These two men gave their lives in order to try and save others.  They did so selflessly and in doing so demonstrated extreme courage in a time when others would have given way to the odds that were stacked against them.  Of the four person crew only one would survive.  He was taken prisoner by the militia and eventually released, but if not for the actions of these two brave men he would also be dead.

Since 1993 there have been ten MoH’s awarded, six for service in Afghanistan and four for Iraq.  The majority of them have been awarded to family members of the deceased service member and all are awarded by the President.  Each and every recipient, alive or dead, has voluntarily given, in the case of the living, a piece of themselves to the action is which they distinguished themselves.  The actions they needed to do in order to save their comrades and/or others required going beyond their training and in the face of imminent death do what needed to be done.  In the case of the deceased, they voluntarily gave of themselves so that others could live on.  They paid the ultimate sacrifice.

The MoH has been awarded over 3400 times since it was first authorized in 1861.  As the years of gone by and military actions and war have continued through periods, there has been increased scrutiny on the criteria for awarding the medal.  The instances have been narrowed and the criteria made most strict.  There are many instance of such extreme that have been awarded the lesser, yet still prestigious awards of Distinguished Service Cross or Silver Star.

Given some of these examples I fail to see in what way the courts can tie 1st Amendment freedoms to Mr. Alvarez and other people of his ilk who would demean the value of the lives spent by outright lying about the service ad valor for their own aims.  This may well be one of those times where the civilian world, while outraged at the acts, may not truly comprehend what has gone into someone truly being the recipient of one these awards.  After all, they all really boil down to words on paper at the end of the day.  The symbolism and tradition can never truly be felt by those who have not worn the uniform.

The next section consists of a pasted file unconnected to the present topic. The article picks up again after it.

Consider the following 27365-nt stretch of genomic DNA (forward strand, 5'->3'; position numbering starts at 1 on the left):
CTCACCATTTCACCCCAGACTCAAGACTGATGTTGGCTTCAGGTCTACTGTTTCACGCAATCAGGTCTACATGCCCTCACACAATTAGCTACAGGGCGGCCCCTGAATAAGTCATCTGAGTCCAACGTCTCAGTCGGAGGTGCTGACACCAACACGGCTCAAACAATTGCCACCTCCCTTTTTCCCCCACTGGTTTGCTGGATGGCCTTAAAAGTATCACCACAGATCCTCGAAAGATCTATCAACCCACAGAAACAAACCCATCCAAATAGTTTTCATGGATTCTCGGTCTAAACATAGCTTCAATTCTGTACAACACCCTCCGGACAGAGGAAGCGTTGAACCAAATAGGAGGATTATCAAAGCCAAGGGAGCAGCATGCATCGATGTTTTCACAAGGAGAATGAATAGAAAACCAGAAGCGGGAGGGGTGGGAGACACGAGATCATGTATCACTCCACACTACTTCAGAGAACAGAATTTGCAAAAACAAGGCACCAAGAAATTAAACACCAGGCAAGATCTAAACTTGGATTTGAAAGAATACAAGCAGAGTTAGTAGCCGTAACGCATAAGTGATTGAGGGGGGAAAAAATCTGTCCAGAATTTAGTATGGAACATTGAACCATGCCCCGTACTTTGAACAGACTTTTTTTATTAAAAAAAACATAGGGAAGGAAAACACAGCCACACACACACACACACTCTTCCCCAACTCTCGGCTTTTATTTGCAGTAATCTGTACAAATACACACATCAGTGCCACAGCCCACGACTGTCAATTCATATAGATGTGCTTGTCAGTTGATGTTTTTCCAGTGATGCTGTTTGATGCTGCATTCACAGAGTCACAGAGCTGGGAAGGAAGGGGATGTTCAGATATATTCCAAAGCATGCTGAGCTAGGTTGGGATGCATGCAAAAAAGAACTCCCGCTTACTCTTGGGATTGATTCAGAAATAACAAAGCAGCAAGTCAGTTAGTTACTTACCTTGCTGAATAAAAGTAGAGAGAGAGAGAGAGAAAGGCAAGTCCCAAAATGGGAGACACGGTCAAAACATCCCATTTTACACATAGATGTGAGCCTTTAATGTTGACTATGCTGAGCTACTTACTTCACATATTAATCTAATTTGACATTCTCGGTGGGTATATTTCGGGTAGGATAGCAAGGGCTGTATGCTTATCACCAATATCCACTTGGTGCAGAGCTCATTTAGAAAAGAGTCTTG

My sincere hope in this case is the USSC will find some creative, legal jargon in which to exempt this egregious act from 1st Amendment protections.  After all it was the sacrifices of uniform wearing service members that allowed the USSC to come into being after the Revolution and again during and after the War of 1812.

I have no valorous awards, all those I have ever received have been service or meritorious in nature.  Mr. Alvarez has NO awards, he was never a Marine, EVER.  He did not earn the honor and distinction with which he represented himself.  He did not represent himself in accordance with his rights under the 1st Amendment, he fraudulently and explicitly fabricated a life in order to exploit them for his own gains.  He did so by representing himself as the recipient of things that could only be awarded at the federal level and by member of the U.S. military.  This one piece of bi-partisan legislation should be worded as simply as it is, it should remain within the confines of the Constitution, and it should be applied to anyone who attempts to further themselves from fraudulent heroism and acts of gallantry.  Hero is a word no member of the military ever attempts to achieve.  It is a word that is used by peers and those who have benefited from heroic acts as sign of recognition that you did something great at great cost to yourself.  The minute you actually believe you are a hero, you have failed to become one and have added to the diminishment of the brotherhood (sisterhood as well so as not to be misogynist).